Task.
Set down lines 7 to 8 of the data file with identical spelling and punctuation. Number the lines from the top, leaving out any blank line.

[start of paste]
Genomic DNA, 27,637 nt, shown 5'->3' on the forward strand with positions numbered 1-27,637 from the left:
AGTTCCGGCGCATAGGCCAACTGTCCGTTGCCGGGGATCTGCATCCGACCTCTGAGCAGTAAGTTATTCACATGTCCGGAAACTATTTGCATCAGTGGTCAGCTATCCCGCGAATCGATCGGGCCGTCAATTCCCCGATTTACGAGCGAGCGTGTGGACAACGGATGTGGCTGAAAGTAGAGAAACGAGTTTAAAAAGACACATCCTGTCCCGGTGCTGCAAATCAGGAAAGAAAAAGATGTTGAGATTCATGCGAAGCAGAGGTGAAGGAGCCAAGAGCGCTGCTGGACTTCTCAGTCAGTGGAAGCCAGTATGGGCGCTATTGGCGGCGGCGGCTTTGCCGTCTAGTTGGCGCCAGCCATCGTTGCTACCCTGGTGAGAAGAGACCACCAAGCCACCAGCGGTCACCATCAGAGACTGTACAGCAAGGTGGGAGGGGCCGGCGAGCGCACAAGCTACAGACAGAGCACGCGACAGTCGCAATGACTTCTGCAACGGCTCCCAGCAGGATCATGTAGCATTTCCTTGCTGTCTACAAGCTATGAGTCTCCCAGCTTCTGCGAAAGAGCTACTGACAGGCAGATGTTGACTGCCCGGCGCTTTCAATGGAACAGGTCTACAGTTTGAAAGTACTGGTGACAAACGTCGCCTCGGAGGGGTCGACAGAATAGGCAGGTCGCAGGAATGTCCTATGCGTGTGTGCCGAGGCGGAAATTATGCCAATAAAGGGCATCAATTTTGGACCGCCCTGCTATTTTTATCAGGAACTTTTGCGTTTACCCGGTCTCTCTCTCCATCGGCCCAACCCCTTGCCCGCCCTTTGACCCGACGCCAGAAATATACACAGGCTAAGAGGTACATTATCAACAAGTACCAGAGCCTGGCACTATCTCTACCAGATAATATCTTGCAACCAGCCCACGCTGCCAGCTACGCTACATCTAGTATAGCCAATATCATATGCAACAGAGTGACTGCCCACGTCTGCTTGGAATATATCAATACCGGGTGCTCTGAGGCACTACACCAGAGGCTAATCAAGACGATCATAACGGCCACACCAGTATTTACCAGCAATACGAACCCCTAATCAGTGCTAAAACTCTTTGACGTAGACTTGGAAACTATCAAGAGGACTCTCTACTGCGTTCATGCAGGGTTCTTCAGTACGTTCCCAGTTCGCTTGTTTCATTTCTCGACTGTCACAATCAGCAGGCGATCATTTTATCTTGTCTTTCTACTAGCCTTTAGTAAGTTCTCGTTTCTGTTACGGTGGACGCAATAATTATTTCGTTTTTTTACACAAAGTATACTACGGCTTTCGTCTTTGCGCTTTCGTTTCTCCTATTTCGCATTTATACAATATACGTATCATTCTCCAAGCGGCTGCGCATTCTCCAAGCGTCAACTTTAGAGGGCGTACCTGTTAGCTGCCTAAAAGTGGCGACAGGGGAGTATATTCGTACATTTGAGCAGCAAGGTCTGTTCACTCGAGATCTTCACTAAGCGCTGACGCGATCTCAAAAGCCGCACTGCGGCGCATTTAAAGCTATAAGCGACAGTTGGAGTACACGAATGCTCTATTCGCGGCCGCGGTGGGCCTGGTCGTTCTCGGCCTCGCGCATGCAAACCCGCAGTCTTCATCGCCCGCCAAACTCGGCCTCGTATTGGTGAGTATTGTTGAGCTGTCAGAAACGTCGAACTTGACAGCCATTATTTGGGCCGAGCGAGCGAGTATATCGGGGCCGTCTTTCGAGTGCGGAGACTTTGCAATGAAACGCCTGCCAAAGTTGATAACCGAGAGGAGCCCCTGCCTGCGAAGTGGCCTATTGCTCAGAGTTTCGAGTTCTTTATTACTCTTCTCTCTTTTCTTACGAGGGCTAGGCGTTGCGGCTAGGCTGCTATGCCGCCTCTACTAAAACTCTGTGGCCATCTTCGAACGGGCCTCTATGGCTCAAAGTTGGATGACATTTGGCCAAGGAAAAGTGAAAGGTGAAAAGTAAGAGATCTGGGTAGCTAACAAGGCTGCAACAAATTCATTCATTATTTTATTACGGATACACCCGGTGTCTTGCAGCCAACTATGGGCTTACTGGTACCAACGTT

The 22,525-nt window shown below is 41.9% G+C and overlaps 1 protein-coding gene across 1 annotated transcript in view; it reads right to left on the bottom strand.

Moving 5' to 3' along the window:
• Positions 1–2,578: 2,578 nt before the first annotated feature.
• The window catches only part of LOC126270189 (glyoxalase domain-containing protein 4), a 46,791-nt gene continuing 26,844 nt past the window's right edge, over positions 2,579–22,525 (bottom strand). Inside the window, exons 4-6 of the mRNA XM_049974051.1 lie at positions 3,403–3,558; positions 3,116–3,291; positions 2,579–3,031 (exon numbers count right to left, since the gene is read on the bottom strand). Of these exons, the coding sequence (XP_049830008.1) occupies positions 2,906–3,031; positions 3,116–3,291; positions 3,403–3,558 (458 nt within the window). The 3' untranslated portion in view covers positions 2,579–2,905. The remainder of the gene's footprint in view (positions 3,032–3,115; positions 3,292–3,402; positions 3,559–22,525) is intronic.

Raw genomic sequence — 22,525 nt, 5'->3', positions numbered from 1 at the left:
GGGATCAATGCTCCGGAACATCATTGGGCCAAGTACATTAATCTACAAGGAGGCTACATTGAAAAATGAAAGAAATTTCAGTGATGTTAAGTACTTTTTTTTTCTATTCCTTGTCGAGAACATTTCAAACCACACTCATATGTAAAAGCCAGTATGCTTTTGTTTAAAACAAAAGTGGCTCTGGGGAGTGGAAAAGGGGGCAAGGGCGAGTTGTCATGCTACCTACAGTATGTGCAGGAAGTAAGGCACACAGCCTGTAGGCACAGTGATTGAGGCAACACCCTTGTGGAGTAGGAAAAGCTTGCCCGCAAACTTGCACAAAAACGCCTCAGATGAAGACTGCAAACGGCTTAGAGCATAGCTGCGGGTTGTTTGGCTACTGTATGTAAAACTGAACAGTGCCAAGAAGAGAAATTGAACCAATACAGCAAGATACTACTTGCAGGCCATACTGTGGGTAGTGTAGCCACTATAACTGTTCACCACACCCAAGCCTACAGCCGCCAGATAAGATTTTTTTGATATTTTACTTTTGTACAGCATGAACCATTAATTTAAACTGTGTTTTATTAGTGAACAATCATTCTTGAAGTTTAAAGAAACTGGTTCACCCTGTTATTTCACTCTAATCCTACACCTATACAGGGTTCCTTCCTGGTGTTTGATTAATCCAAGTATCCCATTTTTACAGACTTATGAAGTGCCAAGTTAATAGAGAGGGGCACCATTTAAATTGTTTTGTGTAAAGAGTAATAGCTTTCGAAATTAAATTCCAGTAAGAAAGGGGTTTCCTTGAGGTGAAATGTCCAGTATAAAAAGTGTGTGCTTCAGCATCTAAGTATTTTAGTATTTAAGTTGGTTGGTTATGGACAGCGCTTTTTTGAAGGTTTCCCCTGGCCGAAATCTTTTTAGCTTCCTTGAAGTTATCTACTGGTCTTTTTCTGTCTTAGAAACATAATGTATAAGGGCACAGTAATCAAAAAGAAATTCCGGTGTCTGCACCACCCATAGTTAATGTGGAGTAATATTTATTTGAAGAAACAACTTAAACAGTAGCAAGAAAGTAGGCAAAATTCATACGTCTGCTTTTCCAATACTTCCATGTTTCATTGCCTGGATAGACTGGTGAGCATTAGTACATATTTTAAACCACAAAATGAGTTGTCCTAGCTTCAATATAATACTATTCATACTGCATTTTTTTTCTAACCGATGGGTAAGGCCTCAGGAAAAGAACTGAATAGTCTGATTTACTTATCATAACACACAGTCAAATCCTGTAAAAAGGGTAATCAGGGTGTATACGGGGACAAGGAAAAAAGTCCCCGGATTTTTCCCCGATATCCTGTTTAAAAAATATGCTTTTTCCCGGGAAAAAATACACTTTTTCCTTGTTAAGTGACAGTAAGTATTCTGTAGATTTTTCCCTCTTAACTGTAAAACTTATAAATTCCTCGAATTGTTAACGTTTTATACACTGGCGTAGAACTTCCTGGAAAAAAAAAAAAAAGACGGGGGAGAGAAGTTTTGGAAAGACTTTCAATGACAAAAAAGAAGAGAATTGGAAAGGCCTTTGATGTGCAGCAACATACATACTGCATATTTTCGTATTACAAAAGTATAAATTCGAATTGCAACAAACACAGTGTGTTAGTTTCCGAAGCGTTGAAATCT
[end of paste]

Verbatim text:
Raw genomic sequence — 22,525 nt, 5'->3', positions numbered from 1 at the left:
GGGATCAATGCTCCGGAACATCATTGGGCCAAGTACATTAATCTACAAGGAGGCTACATTGAAAAATGAAAGAAATTTCAGTGATGTTAAGTACTTTTTTTTTCTATTCCTTGTCGAGAACATTTCAAACCACACTCATATGTAAAAGCCAGTATGCTTTTGTTTAAAACAAAAGTGGCTCTGGGGAGTGGAAAAGGGGGCAAGGGCGAGTTGTCATGCTACCTACAGTATGTGCAGGAAGTAAGGCACACAGCCTGTAGGCACAGTGATTGAGGCAACACCCTTGTGGAGTAGGAAAAGCTTGCCCGCAAACTTGCACAAAAACGCCTCAGATGAAGACTGCAAACGGCTTAGAGCATAGCTGCGGGTTGTTTGGCTACTGTATGTAAAACTGAACAGTGCCAAGAAGAGAAATTGAACCAATACAGCAAGATACTACTTGCAGGCCATACTGTGGGTAGTGTAGCCACTATAACTGTTCACCACACCCAAGCCTACAGCCGCCAGATAAGATTTTTTTGATATTTTACTTTTGTACAGCATGAACCATTAATTTAAACTGTGTTTTATTAGTGAACAATCATTCTTGAAGTTTAAAGAAACTGGTTCACCCTGTTATTTCACTCTAATCCTACACCTATACAGGGTTCCTTCCTGGTGTTTGATTAATCCAAGTATCCCATTTTTACAGACTTATGAAGTGCCAAGTTAATAGAGAGGGGCACCATTTAAATTGTTTTGTGTAAAGAGTAATAGCTTTCGAAATTAAATTCCAGTAAGAAAGGGGTTTCCTTGAGGTGAAATGTCCAGTATAAAAAGTGTGTGCTTCAGCATCTAAGTATTTTAGTATTTAAGTTGGTTGGTTATGGACAGCGCTTTTTTGAAGGTTTCCCCTGGCCGAAATCTTTTTAGCTTCCTTGAAGTTATCTACTGGTCTTTTTCTGTCTTAGAAACATAATGTATAAGGGCACAGTAATCAAAAAGAAATTCCGGTGTCTGCACCACCCATAGTTAATGTGGAGTAATATTTATTTGAAGAAACAACTTAAACAGTAGCAAGAAAGTAGGCAAAATTCATACGTCTGCTTTTCCAATACTTCCATGTTTCATTGCCTGGATAGACTGGTGAGCATTAGTACATATTTTAAACCACAAAATGAGTTGTCCTAGCTTCAATATAATACTATTCATACTGCATTTTTTTTCTAACCGATGGGTAAGGCCTCAGGAAAAGAACTGAATAGTCTGATTTACTTATCATAACACACAGTCAAATCCTGTAAAAAGGGTAATCAGGGTGTATACGGGGACAAGGAAAAAAGTCCCCGGATTTTTCCCCGATATCCTGTTTAAAAAATATGCTTTTTCCCGGGAAAAAATACACTTTTTCCTTGTTAAGTGACAGTAAGTATTCTGTAGATTTTTCCCTCTTAACTGTAAAACTTATAAATTCCTCGAATTGTTAACGTTTTATACACTGGCGTAGAACTTCCTGGAAAAAAAAAAAAAAGACGGGGGAGAGAAGTTTTGGAAAGACTTTCAATGACAAAAAAGAAGAGAATTGGAAAGGCCTTTGATGTGCAGCAACATACATACTGCATATTTTCGTATTACAAAAGTATAAATTCGAATTGCAACAAACACAGTGTGTTAGTTTCCGAAGCGTTGAAATCT